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Arch Otolaryngol Head Neck Surg. 2006 Nov;132(11):1183-8.

Total skeletal reconstruction of the nasal dorsum.

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  • 1The Stuart Clinic, Chatswood, New South Wales, Australia.

Abstract

OBJECTIVE:

To review the outcomes of rhinoplasty in patients who underwent full-length dorsal reconstruction.

DESIGN:

Retrospective review.

SETTING:

Private-practice facial plastic surgery clinic. Patients Thirty-seven patients in a consecutive series of 1273 rhinoplasty cases.

INTERVENTIONS:

In all patients, a single high-density porous polyethylene implant was used to span the full length of the nasal bridge as part of their rhinoplasty reconstruction.

MAIN OUTCOME MEASURES:

Retrospective review of medical charts and preoperative and postoperative photographs to identify any complications, including infection, extrusion, movement, or displacement, and examination of the aesthetic outcome. A telephone survey was performed to assess patient satisfaction regarding the appearance and sensation of the nose.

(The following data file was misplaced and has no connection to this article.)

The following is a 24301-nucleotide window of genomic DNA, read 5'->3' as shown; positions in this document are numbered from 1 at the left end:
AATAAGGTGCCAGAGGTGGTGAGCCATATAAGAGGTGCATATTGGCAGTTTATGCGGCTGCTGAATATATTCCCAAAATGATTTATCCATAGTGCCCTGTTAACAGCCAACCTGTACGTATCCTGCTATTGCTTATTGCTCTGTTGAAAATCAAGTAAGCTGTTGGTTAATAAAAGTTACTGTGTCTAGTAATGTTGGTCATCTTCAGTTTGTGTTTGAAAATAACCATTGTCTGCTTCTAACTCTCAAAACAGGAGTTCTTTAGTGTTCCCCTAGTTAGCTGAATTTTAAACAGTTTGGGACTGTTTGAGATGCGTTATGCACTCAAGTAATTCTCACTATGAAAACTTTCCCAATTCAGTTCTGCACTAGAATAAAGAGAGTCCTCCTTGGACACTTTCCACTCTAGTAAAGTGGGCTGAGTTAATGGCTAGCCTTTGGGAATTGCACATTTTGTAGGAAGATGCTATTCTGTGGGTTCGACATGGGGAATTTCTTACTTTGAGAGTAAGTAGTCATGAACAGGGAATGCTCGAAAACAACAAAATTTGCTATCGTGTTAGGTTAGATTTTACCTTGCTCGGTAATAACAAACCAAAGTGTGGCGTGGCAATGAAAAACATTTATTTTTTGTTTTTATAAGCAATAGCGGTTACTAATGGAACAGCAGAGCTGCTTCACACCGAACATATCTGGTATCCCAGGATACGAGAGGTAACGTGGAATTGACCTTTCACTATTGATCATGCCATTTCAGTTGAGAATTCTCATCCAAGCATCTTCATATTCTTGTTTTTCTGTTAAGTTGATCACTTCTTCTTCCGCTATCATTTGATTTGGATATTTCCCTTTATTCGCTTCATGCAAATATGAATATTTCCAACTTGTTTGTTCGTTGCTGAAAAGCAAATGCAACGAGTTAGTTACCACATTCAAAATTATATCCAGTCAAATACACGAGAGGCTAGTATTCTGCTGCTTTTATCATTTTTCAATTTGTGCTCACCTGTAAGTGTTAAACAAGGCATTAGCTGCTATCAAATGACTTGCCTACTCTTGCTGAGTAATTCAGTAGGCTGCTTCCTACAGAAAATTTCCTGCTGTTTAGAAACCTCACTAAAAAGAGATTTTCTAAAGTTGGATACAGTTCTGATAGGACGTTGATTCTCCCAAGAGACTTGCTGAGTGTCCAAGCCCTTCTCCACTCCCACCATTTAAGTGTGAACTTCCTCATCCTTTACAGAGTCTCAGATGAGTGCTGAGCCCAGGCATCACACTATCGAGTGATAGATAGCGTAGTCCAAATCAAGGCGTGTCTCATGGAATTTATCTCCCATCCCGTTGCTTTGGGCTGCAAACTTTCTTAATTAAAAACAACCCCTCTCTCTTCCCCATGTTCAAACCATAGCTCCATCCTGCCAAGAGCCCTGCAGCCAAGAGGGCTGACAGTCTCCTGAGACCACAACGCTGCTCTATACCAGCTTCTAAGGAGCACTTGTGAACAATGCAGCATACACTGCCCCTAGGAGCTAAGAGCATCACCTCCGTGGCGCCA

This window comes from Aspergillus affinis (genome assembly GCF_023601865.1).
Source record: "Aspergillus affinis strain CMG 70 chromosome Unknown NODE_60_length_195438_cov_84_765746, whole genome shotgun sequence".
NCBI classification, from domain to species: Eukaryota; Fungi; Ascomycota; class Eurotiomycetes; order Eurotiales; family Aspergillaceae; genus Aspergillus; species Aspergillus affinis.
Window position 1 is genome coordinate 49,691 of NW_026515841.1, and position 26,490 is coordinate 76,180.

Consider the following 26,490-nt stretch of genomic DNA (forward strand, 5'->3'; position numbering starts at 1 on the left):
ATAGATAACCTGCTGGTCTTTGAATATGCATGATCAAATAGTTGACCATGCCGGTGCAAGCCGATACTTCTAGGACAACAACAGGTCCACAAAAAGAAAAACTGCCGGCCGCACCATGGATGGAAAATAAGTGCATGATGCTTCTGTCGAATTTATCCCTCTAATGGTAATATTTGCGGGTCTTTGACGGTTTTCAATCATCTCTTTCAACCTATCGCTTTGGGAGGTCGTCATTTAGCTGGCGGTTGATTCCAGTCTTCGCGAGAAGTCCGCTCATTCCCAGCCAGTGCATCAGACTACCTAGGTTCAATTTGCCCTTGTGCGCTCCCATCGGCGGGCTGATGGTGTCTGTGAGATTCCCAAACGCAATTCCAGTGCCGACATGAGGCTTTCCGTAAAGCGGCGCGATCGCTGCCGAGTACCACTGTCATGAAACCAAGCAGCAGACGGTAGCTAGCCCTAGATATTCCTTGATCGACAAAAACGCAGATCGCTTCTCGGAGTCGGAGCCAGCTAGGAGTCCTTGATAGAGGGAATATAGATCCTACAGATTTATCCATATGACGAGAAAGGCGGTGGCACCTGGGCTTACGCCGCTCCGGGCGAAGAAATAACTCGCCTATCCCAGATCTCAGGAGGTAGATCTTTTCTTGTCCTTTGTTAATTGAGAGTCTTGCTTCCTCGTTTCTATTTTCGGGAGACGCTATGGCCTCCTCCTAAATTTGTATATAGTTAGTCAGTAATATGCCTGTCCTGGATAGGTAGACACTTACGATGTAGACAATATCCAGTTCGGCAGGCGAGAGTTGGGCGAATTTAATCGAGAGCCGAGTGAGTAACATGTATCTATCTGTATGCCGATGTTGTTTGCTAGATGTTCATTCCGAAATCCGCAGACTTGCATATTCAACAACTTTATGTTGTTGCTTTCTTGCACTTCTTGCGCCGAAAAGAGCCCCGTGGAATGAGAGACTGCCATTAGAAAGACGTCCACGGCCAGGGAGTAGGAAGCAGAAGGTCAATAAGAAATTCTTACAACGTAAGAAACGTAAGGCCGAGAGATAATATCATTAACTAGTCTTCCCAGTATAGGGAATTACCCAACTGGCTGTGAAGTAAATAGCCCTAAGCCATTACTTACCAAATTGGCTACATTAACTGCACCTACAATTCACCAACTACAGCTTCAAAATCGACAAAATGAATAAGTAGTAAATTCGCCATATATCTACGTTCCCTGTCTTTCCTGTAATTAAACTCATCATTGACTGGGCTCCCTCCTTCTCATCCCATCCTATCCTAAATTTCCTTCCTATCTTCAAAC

RESULTS:

In all cases, the full-length dorsal implant provided a smooth bridge contour without leaving an inverted V deformity or focal irregularities. There were no cases of infection or extrusion. In 2 cases, revision surgery was required to enhance cosmetic outcome.

CONCLUSIONS:

The high rate of patient acceptance, safety, and success of full-length dorsal reconstruction in providing a natural frontal contour challenges the minimal indications for using this type of reconstruction as opposed to using smaller grafts. As with all alloplasts, long-term follow-up is required.

PMID:
17116812
[PubMed - indexed for MEDLINE]
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